"Sometimes a woman expels
from her womb something
that is all hair and teeth."

More Perihelion:

Bob Sward's Writer's Friendship Series

Book Reviews

Need to Know



Issue 10: Out on a Limb

Issue 9: The Missing Body

Issue 8: The Lily

Issue 7: Passages

Issue 6: No More Tears

A quick list to poets featured in this issue:

Robin Behn

Richard Garcia

John Hennessy

Adrian Matejka

Ayukawa Nobuo

Eunice Odio

Kathryn Rantala

Anna Ross

Mathias Svalina

Larissa Szporluk

Kevin Tsai

Richard Garcia

My Father's False Teeth

I take my dinners alone,
in my room, but I can still
hear them through the door,
my father's false teeth
clicking like a wooden gate
with a metal latch, swinging
open, swinging closed.
In a water glass at night
They float like an exhibit
in formaldehyde
of a stillborn child.
The nightlight shining
through the glass--
a spelunkers flashlight
in an underwater cave
illuminating the fossilized
toothed beak of a fierce bird,
now extinct. My father's
false teeth, when he tries
to spit in the toilet, fall in.
Only my hand is small enough
to reach under water
into the hole and pull them
out from the pipe
where they are wedged
sideways, slightly open.
Sometimes a woman expels
from her womb something
that is all hair and teeth.
George Washington
was said to always dine alone.
His teeth were made of wood,
whalebone and mastodon ivory.
My father's false teeth, God's
first clumsy attempt at wings:
two imprints of a horse's hooves
in red clay, hinged together,
ringed with small square bones,
too heavy to ever fly.
My father's false teeth
in the click of computer keys
in the tick tick of the eucalyptus
outside the window
as it twists out of its skin
that falls on the pavement
like sheets of parchment.
A faraway splash in the middle
of the night, I sit up in bed, startled--
it was George Washington throwing
something across the Delaware,
not a coin, but his teeth.


Louie, M.D., Ph.D.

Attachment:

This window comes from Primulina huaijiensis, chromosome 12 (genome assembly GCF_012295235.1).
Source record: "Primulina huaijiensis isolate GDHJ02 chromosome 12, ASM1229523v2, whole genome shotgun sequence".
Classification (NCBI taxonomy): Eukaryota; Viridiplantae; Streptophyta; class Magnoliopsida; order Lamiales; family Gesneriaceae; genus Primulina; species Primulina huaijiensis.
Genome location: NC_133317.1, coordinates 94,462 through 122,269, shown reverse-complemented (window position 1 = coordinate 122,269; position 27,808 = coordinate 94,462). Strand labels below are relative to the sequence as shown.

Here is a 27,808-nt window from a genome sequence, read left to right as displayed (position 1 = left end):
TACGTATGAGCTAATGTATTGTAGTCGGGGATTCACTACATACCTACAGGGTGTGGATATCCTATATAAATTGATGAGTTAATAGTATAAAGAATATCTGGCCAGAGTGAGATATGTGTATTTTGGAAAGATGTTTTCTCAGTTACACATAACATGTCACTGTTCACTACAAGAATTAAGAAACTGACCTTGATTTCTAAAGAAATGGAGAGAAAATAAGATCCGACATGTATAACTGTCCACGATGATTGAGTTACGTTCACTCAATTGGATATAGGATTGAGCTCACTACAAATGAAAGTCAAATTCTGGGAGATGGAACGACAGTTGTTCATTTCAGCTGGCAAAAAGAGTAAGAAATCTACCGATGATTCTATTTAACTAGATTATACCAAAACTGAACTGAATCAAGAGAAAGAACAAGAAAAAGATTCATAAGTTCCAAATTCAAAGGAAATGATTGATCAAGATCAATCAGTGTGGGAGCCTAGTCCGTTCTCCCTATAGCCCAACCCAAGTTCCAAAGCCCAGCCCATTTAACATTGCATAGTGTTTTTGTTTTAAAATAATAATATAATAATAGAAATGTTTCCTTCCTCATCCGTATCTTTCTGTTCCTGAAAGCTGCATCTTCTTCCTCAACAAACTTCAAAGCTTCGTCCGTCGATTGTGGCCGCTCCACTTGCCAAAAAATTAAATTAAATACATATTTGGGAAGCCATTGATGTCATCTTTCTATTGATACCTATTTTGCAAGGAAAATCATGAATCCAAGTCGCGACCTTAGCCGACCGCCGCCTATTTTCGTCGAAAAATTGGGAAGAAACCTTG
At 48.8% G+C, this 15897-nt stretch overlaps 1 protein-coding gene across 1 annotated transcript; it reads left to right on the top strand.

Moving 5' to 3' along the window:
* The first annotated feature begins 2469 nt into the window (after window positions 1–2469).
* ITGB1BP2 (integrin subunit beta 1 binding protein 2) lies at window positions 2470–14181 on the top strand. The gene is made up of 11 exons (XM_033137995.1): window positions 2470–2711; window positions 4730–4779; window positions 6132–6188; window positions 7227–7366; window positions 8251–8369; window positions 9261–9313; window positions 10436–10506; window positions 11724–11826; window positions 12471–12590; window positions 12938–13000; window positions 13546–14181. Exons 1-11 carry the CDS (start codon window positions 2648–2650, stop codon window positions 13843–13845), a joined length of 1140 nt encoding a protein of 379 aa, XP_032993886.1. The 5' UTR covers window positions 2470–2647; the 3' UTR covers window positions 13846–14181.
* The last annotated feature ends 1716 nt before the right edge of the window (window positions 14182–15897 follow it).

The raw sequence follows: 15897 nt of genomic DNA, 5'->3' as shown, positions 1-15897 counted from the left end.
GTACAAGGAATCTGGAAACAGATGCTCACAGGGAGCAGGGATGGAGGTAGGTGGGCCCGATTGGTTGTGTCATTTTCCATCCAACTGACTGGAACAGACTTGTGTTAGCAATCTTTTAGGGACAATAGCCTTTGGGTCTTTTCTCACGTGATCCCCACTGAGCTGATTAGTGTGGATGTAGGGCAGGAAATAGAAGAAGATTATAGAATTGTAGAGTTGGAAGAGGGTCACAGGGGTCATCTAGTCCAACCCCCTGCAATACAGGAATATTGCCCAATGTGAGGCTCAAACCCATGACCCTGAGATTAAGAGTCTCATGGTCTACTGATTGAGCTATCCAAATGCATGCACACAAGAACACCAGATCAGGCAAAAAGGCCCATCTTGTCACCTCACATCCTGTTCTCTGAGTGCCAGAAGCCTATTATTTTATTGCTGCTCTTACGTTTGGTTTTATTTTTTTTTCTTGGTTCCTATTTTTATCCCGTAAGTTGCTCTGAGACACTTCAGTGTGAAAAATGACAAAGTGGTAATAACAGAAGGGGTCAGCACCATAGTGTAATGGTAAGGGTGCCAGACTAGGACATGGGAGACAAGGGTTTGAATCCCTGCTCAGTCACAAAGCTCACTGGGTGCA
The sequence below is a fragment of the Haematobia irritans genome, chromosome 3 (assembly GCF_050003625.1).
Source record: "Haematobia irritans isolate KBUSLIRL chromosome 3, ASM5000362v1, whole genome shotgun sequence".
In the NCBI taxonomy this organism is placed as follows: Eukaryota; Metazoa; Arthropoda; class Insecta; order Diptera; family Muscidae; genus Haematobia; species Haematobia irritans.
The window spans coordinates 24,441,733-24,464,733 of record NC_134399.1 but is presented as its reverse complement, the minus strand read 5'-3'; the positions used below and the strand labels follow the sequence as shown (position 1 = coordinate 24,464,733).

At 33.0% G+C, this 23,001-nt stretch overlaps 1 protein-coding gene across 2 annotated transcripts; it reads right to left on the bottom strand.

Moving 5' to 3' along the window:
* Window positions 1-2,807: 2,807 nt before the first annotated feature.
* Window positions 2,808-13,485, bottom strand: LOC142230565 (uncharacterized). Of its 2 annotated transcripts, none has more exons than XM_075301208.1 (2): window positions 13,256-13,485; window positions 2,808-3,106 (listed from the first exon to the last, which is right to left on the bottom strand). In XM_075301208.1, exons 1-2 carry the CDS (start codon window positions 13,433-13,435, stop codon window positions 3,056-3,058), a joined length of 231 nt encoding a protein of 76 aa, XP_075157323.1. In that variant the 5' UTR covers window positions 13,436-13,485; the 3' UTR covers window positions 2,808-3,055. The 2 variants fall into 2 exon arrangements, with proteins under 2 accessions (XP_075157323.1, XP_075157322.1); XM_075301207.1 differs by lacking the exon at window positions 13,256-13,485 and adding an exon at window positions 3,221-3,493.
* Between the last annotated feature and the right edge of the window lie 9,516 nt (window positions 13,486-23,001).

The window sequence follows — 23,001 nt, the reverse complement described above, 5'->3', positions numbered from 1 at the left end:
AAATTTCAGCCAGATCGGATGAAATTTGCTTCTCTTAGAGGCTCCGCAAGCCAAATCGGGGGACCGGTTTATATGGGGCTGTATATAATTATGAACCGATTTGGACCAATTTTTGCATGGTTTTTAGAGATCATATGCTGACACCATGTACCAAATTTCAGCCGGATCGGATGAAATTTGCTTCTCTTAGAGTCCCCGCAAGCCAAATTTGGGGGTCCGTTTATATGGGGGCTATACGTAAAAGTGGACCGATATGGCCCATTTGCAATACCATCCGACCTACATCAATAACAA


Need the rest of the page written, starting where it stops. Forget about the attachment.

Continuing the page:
There was a dog who was a psychiatrist that wanted to analyze his master. He was aware of the ethical and professional problems analyzing his own master could create. Regardless, because his master seemed depressed, he decided to proceed. He would sit by his master's side and wait for him to speak. But all his master ever said to him was, "sit," "come," or "stay." The dog suspected that his master was fixated on these three words. Later, he wrote in his notebook, "I believe that the patient was forced to remain in a closet for long periods of time during his childhood, impairing the development of his language skills." The dog that was a psychiatrist waited for his master to lie on the couch and talk about his childhood. But his master never lay on the couch. It was as if, the dog thought, his master was afraid of falling asleep. So the dog would lie on the couch in comfortable-looking positions of ease. He would stretch out, close his eyes and sigh with pleasure. He would lie upside down with his paws in the air. He would make running movements with his legs to indicate he was having a pleasant, squirrel-chasing dream. He hoped that by following this example his master would lose his fear of sleep. But all his master did was stand there offering him a Milk-Bone. "Milk," the dog later wrote in his notebook, "Perhaps a reference to his mother's breasts." "Bone," he wrote, "Perhaps he is overcome with his fear of death." The dog that was a psychiatrist sat in his office late into the night. He was concerned about how little progress his master was making in therapy. He stared at his notes, raised one ear, cocked his head to one side--and chewed on his pencil.